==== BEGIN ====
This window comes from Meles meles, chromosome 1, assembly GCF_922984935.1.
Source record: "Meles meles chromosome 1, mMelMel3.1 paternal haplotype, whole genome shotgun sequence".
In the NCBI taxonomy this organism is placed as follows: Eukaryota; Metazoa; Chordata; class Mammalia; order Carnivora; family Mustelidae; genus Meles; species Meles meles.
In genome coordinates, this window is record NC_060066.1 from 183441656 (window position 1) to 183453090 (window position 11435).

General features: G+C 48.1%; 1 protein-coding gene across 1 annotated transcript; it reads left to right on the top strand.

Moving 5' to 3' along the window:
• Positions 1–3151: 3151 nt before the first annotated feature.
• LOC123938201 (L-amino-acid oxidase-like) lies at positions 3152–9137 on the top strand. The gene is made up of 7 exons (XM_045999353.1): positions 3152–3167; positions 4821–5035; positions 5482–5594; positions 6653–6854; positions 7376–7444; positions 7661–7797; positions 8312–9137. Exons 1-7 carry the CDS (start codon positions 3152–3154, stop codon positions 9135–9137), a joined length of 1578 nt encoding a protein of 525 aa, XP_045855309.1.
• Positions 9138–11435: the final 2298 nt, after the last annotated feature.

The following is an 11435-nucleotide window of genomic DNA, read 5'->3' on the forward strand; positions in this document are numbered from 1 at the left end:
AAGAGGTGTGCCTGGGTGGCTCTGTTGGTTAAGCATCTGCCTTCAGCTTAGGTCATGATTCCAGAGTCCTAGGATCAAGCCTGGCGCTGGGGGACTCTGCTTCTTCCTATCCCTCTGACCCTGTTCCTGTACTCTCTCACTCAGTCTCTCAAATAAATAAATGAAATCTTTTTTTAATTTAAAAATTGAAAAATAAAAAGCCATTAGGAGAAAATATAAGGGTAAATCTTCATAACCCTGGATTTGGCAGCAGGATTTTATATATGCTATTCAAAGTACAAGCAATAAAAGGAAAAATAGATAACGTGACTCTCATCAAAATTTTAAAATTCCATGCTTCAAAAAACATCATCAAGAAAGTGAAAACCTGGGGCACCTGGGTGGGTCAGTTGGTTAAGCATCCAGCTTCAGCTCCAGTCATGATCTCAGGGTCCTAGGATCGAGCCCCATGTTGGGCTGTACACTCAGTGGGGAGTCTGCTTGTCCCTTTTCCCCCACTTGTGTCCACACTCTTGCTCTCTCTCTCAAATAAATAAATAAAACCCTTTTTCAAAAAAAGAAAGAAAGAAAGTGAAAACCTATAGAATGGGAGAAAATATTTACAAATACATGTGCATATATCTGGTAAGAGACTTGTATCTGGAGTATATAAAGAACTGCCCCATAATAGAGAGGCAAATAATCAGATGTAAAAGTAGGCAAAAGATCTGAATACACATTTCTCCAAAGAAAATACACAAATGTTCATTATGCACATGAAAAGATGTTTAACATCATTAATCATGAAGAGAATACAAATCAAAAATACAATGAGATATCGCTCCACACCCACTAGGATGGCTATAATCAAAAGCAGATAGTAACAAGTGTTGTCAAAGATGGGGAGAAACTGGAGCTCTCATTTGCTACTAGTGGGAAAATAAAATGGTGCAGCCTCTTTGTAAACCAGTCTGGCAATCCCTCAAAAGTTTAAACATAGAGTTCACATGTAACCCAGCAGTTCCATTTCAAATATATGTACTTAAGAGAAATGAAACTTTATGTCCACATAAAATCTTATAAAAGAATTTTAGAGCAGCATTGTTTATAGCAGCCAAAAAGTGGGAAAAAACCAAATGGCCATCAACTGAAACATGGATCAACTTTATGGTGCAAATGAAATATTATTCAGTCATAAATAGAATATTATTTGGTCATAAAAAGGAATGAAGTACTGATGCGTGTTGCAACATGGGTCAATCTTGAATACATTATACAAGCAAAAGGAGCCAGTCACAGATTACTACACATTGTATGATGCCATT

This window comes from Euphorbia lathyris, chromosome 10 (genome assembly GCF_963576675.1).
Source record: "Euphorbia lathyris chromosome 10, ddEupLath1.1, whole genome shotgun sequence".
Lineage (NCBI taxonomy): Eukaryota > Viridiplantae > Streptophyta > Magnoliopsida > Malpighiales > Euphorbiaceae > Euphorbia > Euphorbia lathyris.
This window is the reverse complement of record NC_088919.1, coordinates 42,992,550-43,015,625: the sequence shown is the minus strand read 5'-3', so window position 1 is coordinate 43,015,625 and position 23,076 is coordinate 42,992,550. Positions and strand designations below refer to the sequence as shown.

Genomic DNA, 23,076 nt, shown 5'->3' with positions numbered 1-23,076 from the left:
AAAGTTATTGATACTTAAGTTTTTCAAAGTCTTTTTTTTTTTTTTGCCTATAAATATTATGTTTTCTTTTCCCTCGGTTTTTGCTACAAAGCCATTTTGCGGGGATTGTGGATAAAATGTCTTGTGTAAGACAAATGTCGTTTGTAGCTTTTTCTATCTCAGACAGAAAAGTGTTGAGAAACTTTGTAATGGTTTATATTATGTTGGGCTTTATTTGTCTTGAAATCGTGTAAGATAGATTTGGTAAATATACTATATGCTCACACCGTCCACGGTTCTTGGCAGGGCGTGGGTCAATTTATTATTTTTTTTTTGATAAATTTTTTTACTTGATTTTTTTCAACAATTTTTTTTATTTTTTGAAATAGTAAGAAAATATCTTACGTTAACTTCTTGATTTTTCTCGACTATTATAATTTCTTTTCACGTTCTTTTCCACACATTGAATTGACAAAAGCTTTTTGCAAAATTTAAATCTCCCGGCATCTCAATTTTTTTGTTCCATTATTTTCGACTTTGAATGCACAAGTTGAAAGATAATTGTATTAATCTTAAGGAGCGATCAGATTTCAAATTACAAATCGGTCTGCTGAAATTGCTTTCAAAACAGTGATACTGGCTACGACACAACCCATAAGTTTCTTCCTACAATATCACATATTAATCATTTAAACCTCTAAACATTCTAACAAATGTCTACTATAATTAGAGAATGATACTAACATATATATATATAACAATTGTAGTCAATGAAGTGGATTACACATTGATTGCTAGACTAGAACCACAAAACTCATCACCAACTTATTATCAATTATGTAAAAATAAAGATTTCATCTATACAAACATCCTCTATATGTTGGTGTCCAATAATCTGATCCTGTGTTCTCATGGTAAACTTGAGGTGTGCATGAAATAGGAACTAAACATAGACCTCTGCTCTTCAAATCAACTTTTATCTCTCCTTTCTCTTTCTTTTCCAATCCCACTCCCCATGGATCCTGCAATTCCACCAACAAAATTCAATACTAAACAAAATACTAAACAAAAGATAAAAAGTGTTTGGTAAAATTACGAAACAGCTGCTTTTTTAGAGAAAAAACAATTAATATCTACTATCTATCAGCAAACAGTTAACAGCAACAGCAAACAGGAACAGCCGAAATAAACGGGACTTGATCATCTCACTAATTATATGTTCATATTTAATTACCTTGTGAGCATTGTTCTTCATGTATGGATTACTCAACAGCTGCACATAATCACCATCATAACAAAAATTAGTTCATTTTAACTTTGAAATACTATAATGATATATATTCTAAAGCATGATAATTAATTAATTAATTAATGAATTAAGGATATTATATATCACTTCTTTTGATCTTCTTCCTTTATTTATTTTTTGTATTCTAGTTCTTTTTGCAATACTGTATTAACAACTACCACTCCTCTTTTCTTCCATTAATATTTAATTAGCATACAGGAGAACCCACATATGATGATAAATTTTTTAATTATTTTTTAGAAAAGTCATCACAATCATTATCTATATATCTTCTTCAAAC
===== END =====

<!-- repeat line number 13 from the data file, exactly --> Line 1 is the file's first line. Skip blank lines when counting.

Source record: "Euphorbia lathyris chromosome 10, ddEupLath1.1, whole genome shotgun sequence".